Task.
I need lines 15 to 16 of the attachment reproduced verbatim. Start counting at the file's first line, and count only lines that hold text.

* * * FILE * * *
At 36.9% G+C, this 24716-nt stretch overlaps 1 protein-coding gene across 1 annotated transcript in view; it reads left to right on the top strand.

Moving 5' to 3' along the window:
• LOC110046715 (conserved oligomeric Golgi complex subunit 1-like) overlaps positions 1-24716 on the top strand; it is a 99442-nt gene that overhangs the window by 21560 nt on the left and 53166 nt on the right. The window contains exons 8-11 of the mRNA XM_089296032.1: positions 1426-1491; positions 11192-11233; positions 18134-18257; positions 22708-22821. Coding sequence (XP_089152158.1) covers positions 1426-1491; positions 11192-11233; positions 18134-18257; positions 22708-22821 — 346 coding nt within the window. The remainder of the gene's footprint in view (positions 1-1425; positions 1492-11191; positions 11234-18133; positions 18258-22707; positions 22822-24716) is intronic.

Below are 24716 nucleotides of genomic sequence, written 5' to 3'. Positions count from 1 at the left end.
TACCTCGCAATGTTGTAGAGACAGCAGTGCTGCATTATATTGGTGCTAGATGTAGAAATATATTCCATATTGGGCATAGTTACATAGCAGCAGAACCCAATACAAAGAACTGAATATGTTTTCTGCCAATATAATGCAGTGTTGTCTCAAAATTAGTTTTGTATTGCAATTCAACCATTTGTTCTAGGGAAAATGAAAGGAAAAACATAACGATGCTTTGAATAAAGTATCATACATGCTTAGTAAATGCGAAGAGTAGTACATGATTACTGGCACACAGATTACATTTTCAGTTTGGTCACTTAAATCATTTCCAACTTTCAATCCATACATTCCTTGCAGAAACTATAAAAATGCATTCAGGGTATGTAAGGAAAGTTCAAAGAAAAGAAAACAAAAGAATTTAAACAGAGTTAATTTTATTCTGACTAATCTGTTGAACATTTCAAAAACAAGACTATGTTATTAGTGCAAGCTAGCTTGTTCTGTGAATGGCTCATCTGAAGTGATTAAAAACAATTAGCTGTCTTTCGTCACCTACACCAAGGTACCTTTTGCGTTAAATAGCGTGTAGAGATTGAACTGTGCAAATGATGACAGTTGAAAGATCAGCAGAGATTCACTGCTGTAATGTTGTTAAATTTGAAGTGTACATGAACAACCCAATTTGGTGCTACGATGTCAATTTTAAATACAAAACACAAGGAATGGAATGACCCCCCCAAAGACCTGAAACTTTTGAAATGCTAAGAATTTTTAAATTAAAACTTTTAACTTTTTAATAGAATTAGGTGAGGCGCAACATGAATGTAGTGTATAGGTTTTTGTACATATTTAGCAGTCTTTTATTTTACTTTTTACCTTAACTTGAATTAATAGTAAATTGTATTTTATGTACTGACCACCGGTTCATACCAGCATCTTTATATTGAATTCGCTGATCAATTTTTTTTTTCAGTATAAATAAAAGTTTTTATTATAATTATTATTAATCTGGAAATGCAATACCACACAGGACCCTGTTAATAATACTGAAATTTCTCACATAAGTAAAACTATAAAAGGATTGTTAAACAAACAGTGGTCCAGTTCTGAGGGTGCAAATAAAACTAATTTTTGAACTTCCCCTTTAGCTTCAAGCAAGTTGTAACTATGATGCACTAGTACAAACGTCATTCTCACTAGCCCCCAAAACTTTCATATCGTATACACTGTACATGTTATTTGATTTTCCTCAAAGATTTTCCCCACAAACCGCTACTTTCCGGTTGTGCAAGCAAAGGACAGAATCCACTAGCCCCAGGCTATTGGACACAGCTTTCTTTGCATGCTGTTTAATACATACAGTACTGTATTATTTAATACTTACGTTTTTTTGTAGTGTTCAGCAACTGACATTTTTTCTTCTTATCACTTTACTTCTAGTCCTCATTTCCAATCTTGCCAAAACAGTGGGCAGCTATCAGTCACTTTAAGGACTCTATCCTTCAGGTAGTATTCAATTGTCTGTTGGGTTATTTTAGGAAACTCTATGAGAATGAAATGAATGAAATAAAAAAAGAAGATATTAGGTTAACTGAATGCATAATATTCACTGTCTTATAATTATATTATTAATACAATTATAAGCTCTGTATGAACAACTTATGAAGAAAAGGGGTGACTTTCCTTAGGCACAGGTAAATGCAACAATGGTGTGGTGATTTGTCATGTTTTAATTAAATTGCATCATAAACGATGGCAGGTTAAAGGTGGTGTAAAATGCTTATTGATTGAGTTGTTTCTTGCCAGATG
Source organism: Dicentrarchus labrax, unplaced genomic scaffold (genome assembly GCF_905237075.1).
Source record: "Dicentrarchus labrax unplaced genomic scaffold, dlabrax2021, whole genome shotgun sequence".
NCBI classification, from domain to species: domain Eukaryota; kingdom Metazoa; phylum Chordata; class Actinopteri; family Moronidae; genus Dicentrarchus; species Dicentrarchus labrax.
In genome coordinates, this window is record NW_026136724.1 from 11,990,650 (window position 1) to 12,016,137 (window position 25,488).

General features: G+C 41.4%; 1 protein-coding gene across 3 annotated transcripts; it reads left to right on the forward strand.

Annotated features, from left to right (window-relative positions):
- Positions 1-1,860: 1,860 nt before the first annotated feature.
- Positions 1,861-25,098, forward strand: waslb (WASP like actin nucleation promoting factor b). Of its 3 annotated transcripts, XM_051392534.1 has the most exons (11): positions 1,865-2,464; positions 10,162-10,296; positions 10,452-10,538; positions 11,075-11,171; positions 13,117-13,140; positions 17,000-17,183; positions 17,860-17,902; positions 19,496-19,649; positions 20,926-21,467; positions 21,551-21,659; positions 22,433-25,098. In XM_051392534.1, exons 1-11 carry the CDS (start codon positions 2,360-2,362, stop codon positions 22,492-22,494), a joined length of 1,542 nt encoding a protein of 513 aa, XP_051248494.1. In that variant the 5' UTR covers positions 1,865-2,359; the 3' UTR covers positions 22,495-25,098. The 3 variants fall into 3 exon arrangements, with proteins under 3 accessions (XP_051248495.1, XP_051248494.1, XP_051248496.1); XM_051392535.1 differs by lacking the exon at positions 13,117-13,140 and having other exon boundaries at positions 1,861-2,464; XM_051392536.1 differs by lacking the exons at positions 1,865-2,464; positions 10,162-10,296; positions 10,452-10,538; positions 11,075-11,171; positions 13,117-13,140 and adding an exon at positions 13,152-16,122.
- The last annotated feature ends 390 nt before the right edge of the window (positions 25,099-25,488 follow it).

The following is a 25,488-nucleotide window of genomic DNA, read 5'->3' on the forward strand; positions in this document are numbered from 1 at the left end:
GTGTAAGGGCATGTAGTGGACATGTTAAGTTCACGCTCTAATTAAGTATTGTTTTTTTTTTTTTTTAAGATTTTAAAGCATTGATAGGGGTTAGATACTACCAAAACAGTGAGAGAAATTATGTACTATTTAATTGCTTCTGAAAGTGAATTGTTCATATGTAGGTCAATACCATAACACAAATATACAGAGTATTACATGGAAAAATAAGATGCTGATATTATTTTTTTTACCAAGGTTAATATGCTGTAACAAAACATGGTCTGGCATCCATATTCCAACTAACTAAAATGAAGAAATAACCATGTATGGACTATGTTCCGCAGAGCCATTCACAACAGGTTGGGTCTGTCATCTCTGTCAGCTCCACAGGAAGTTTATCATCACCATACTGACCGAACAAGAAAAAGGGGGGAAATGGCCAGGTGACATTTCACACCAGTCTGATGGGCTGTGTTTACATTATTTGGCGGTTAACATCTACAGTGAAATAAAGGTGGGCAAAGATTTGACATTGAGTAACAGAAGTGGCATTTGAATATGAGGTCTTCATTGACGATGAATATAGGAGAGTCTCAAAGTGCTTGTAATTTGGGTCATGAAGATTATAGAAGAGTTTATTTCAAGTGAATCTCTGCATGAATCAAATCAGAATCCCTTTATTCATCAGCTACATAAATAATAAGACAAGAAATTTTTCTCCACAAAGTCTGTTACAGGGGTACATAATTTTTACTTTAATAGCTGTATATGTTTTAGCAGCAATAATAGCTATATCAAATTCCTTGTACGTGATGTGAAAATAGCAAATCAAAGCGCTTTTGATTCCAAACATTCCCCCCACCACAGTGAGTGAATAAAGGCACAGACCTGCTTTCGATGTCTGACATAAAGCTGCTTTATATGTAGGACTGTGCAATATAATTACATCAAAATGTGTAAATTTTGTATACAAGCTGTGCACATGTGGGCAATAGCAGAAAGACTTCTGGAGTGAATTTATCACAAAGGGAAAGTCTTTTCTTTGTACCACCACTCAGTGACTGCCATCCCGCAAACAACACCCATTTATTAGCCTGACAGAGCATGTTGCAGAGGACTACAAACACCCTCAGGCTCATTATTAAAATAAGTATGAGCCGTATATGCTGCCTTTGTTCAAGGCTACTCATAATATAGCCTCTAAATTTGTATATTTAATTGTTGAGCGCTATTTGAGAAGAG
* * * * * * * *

The following is a 25,488-nucleotide window of genomic DNA, read 5'->3' on the forward strand; positions in this document are numbered from 1 at the left end:
GTGTAAGGGCATGTAGTGGACATGTTAAGTTCACGCTCTAATTAAGTATTGTTTTTTTTTTTTTTTAAGATTTTAAAGCATTGATAGGGGTTAGATACTACCAAAACAGTGAGAGAAATTATGTACTATTTAATTGCTTCTGAAAGTGAATTGTTCATATGTAGGTCAATACCATAACACAAATATACAGAGTATTACATGGAAAAATAAGATGCTGATATTATTTTTTTTACCAAGGTTAATATGCTGTAACAAAACATGGTCTGGCATCCATATTCCAACTAACTAAAATGAAGAAATAACCATGTATGGACTATGTTCCGCAGAGCCATTCACAACAGGTTGGGTCTGTCATCTCTGTCAGCTCCACAGGAAGTTTATCATCACCATACTGACCGAACAAGAAAAAGGGGGGAAATGGCCAGGTGACATTTCACACCAGTCTGATGGGCTGTGTTTACATTATTTGGCGGTTAACATCTACAGTGAAATAAAGGTGGGCAAAGATTTGACATTGAGTAACAGAAGTGGCATTTGAATATGAGGTCTTCATTGACGATGAATATAGGAGAGTCTCAAAGTGCTTGTAATTTGGGTCATGAAGATTATAGAAGAGTTTATTTCAAGTGAATCTCTGCATGAATCAAATCAGAATCCCTTTATTCATCAGCTACATAAATAATAAGACAAGAAATTTTTCTCCACAAAGTCTGTTACAGGGGTACATAATTTTTACTTTAATAGCTGTATATGTTTTAGCAGCAATAATAGCTATATCAAATTCCTTGTACGTGATGTGAAAATAGCAAATCAAAGCGCTTTTGATTCCAAACATTCCCCCCACCACAGTGAGTGAATAAAGGCACAGACCTGCTTTCGATGTCTGACATAAAGCTGCTTTATATGTAGGACTGTGCAATATAATTACATCAAAATGTGTAAATTTTGTATACAAGCTGTGCACATGTGGGCAATAGCAGAAAGACTTCTGGAGTGAATTTATCACAAAGGGAAAGTCTTTTCTTTGTACCACCACTCAGTGACTGCCATCCCGCAAACAACACCCATTTATTAGCCTGACAGAGCATGTTGCAGAGGACTACAAACACCCTCAGGCTCATTATTAAAATAAGTATGAGCCGTATATGCTGCCTTTGTTCAAGGCTACTCATAATATAGCCTCTAAATTTGTATATTTAATTGTTGAGCGCTATTTGAGAAGAG